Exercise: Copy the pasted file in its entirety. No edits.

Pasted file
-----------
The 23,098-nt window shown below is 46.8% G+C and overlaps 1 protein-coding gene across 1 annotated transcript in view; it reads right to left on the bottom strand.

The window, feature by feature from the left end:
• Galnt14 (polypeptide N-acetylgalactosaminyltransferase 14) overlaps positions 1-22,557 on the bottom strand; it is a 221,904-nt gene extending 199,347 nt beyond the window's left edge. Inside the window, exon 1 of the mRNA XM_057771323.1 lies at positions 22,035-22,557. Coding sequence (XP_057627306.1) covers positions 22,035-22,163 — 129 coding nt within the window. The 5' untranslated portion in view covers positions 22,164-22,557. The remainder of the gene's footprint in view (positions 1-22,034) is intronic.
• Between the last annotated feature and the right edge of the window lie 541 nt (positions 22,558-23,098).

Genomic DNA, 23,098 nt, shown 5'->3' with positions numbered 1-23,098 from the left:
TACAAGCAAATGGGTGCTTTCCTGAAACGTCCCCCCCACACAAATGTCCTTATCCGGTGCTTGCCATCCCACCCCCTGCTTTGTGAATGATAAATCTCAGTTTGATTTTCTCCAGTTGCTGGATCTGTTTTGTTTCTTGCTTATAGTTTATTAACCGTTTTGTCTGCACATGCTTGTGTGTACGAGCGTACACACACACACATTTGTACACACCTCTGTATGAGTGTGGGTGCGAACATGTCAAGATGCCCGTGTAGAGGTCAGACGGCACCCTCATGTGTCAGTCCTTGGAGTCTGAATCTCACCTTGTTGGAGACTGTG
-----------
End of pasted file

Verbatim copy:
The 23,098-nt window shown below is 46.8% G+C and overlaps 1 protein-coding gene across 1 annotated transcript in view; it reads right to left on the bottom strand.

The window, feature by feature from the left end:
• Galnt14 (polypeptide N-acetylgalactosaminyltransferase 14) overlaps positions 1-22,557 on the bottom strand; it is a 221,904-nt gene extending 199,347 nt beyond the window's left edge. Inside the window, exon 1 of the mRNA XM_057771323.1 lies at positions 22,035-22,557. Coding sequence (XP_057627306.1) covers positions 22,035-22,163 — 129 coding nt within the window. The 5' untranslated portion in view covers positions 22,164-22,557. The remainder of the gene's footprint in view (positions 1-22,034) is intronic.
• Between the last annotated feature and the right edge of the window lie 541 nt (positions 22,558-23,098).

Genomic DNA, 23,098 nt, shown 5'->3' with positions numbered 1-23,098 from the left:
TACAAGCAAATGGGTGCTTTCCTGAAACGTCCCCCCCACACAAATGTCCTTATCCGGTGCTTGCCATCCCACCCCCTGCTTTGTGAATGATAAATCTCAGTTTGATTTTCTCCAGTTGCTGGATCTGTTTTGTTTCTTGCTTATAGTTTATTAACCGTTTTGTCTGCACATGCTTGTGTGTACGAGCGTACACACACACACATTTGTACACACCTCTGTATGAGTGTGGGTGCGAACATGTCAAGATGCCCGTGTAGAGGTCAGACGGCACCCTCATGTGTCAGTCCTTGGAGTCTGAATCTCACCTTGTTGGAGACTGTG